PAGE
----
It’s no different for the business aspect of drug development. In order to create breakthroughs in healthcare, we must look deep into our portfolio and understand the decisions and choices we are making. Over the past decade, we have diligently strengthened our research and development, and in particular, our clinical development approach, by focusing on talent and expertise. We have increased our investment in technology and education as these go hand-in-hand with innovation, without which we simply won’t meet our goals.

More importantly, we recognize that we need more research diversity. We cannot do this alone and that it’s going to take much more than the pharmaceutical industry to reach a cancer-free world. Our partnerships and collaborations, such as our partnership with the World Economic Forum, benefit the patient community and our healthcare systems. Sharing knowledge and resources smartly leads to faster, effective and more personalized treatments for more patients, and to relieving the burden of disease globally.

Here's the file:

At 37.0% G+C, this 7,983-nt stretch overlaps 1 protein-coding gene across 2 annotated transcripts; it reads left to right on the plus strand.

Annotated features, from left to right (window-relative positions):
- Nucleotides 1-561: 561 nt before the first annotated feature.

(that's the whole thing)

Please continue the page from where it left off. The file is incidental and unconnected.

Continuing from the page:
The Johann Anton Merck Award

This year, I’m honoured to announce the very first Johann Anton Merck Award for outstanding scientific preclinical research in the areas of oncology and autoimmunity.

Johann Anton Merck (1756-1805) was a fifth-generation pharmacist, whose love of the natural world was reflected in his research, which he conducted throughout his life alongside the pharmacy. He was a meticulous note-taker, recording formulations and variations of old formulations, as well as dosage and effects. He ventured into compound medicines, which, at the time, required advanced knowledge of chemistry, as well as the courage to use what was considered innovative and contemporary medicine-making techniques and equipment. In addition to being well-traveled and highly educated, Johann Anton retained and expanded the family’s professional networks. Johann Anton’s attitude of curiosity and innovation paved the way for his son, Heinrich Emanuel Merck, to successfully establish what has now become the modern Merck pharmaceutical company.